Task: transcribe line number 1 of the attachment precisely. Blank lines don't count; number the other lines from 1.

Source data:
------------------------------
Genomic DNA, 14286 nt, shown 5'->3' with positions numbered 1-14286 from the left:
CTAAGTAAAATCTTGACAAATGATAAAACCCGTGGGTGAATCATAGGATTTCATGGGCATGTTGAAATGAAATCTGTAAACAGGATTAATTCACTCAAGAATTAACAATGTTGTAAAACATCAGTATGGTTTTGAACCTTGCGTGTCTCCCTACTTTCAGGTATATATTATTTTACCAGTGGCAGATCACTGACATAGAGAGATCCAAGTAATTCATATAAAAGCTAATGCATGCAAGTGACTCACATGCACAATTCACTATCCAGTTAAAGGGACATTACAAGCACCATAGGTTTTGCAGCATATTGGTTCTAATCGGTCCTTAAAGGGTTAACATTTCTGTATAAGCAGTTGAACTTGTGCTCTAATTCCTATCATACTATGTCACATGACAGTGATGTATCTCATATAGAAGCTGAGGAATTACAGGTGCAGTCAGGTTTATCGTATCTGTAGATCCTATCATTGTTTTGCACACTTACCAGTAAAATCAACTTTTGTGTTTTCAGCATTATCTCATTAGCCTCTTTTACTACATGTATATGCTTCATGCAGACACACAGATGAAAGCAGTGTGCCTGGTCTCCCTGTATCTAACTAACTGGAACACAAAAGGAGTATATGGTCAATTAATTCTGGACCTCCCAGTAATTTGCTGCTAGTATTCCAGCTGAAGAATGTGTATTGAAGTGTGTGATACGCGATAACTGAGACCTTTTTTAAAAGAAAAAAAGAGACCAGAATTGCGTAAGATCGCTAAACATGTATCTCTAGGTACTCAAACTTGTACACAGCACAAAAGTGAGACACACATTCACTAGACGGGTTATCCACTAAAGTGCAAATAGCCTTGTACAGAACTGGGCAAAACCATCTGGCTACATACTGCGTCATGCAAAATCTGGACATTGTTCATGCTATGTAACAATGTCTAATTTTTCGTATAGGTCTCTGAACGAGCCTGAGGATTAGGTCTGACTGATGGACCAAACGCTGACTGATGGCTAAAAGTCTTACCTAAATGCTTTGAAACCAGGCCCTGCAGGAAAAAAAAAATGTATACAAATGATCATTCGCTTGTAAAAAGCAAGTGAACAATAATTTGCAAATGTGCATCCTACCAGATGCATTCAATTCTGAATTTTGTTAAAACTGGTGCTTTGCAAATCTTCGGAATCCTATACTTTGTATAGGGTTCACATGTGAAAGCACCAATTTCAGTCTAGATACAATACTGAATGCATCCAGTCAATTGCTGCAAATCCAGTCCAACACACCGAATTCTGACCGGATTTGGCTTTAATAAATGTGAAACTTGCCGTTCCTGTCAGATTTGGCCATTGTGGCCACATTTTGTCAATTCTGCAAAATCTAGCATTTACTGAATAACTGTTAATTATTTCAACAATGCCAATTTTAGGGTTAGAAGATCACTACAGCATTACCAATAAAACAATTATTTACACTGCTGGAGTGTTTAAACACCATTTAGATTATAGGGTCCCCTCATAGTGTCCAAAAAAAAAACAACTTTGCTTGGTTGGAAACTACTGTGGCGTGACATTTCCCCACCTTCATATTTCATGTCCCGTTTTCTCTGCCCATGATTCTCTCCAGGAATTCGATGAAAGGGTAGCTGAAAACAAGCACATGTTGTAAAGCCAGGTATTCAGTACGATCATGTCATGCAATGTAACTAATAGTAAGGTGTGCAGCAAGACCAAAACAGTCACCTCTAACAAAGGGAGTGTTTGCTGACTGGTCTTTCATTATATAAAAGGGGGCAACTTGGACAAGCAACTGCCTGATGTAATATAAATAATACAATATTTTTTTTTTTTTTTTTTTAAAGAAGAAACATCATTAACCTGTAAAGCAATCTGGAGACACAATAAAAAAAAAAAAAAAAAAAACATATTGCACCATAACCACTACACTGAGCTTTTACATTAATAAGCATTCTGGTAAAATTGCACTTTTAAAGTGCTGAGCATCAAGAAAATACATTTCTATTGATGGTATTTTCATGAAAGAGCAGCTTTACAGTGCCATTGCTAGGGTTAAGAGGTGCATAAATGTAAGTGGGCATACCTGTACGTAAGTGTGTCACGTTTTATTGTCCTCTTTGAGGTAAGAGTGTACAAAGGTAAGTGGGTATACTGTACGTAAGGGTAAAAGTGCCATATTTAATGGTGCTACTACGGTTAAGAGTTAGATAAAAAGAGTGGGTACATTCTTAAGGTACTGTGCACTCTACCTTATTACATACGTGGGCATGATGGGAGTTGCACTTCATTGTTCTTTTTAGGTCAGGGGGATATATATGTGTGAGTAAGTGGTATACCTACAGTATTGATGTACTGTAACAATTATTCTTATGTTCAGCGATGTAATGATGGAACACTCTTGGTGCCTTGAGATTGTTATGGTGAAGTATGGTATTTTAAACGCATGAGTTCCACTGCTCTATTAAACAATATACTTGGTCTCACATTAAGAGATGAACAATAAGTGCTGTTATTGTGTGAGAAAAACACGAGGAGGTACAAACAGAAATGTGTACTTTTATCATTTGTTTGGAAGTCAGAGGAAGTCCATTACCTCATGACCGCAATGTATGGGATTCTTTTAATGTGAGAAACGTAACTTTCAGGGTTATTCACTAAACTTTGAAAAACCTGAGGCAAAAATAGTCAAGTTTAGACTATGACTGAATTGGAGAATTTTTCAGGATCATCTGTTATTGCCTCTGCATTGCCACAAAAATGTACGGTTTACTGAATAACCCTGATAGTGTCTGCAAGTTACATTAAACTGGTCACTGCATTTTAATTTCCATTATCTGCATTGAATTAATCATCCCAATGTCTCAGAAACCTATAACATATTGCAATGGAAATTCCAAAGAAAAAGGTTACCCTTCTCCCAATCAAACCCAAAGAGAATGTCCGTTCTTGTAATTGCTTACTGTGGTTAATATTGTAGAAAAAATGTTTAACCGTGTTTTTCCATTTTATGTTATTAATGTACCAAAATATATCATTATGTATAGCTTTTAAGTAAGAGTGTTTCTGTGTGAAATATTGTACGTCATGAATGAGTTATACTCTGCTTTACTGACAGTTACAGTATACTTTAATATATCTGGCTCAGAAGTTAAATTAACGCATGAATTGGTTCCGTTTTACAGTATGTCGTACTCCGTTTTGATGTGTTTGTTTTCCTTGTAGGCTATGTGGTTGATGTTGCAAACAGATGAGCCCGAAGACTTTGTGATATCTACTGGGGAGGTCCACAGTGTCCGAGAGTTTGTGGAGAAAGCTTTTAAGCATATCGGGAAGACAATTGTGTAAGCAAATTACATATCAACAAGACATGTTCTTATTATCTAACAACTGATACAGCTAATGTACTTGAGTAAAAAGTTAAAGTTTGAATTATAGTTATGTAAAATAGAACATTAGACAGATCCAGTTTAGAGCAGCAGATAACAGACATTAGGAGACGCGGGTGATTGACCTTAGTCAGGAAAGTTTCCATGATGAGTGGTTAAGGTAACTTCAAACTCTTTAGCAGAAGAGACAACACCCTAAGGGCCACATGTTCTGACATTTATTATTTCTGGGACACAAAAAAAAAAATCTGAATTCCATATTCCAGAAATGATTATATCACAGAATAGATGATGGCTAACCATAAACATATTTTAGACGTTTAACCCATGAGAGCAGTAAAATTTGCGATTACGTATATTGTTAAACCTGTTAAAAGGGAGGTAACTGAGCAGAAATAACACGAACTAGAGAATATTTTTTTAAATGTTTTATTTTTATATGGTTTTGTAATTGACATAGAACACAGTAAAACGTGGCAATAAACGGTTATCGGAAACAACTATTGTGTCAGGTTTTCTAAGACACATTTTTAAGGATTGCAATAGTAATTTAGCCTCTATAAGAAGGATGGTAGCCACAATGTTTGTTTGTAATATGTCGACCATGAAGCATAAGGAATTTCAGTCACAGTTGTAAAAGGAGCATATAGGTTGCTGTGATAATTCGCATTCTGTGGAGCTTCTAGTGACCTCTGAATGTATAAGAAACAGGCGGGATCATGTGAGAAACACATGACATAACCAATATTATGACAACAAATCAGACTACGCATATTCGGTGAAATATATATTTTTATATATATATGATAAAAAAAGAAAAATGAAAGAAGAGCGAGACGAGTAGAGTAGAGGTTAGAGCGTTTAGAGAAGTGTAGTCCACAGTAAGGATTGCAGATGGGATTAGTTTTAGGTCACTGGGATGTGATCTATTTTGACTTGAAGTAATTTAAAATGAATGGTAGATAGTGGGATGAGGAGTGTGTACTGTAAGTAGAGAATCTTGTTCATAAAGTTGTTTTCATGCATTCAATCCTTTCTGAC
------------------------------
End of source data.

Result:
Genomic DNA, 14286 nt, shown 5'->3' with positions numbered 1-14286 from the left: